Linked by David Adams on Thu 15th Jul 2010 16:56 UTC, submitted by poundsmack
IBM For only the second time since Big Blue entered the Unix market for real in February 1990 with the launch of the RS/6000 line of workstations and servers, the company is letting customers who use its Power-based servers take a future AIX release for a test drive in an open beta program
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What AIX has to offer
by traustitj on Thu 15th Jul 2010 20:41 UTC
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AIX has not much to offer as a Workstation os for anyone who knows OS X and Linux. But as a server AIX is pretty cool. It has massive support for virtualization which makes even vmware look primitive and all disk management is second only to Solaris 10.

AIX is pretty cool, has nice tools and performance tools and reporting tools that puts others to shame. But it's package system is primitive, working on the OS is pretty primitive. I would take Solaris 10 and Linux. The biggest drawback is of course that Power machines are extremely expensive.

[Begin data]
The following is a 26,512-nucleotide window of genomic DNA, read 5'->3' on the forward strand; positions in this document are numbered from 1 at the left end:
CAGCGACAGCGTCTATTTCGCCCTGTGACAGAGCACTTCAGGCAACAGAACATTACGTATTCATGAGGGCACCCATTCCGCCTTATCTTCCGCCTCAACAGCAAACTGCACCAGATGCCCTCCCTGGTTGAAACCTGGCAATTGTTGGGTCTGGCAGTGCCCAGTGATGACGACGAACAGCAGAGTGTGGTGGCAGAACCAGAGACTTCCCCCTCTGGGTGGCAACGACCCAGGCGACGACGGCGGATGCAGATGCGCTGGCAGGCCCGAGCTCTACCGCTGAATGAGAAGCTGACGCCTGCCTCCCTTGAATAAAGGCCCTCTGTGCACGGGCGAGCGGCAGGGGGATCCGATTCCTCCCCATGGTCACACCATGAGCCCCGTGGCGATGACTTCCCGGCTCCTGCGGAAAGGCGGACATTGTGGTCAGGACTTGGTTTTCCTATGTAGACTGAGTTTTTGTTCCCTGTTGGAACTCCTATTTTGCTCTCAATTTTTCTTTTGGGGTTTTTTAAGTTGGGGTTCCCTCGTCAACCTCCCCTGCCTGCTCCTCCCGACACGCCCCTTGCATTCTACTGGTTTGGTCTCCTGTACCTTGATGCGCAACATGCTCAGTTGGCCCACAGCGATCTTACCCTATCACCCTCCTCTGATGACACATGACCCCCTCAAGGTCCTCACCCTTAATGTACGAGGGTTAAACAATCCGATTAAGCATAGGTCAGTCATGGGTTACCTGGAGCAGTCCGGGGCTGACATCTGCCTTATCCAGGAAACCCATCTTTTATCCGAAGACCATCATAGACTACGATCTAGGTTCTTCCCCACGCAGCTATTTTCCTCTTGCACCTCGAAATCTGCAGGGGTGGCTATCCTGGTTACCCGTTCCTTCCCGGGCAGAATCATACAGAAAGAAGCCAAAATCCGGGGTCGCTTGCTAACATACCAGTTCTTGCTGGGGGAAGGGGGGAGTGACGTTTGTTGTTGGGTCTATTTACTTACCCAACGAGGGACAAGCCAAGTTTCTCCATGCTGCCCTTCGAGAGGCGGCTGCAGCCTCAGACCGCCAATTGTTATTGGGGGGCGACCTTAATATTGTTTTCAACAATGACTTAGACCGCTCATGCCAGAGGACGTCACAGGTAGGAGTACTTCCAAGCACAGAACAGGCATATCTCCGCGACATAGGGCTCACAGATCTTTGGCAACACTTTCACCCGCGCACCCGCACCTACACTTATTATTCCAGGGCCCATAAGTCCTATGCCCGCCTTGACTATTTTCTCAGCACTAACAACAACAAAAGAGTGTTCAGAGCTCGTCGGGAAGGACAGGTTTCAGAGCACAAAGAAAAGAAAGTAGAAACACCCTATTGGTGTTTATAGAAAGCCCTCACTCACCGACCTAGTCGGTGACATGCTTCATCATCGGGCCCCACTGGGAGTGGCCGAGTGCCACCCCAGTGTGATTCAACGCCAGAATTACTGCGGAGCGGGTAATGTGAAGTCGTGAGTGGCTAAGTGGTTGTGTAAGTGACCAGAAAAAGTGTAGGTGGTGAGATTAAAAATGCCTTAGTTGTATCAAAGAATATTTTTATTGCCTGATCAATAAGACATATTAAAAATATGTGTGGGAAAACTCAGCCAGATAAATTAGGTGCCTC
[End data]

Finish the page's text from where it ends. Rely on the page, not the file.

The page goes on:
But you can get machines and virtualization that nothing comes close to. You not only can have machines with what seems unlimited memory and cpu's, you can slice each cpu down to a fraction, you have similar to hyper threading for each sliced cpu.

If I could afford it I would use AIX but in real life I doubt it.

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RE: What AIX has to offer
by dvzt on Thu 15th Jul 2010 21:58 in reply to "What AIX has to offer"
dvzt Member since:

you can slice each cpu down to a fraction

Just for the record: You can do the same with Solaris on the OS level, which means very good resource management also on x86.

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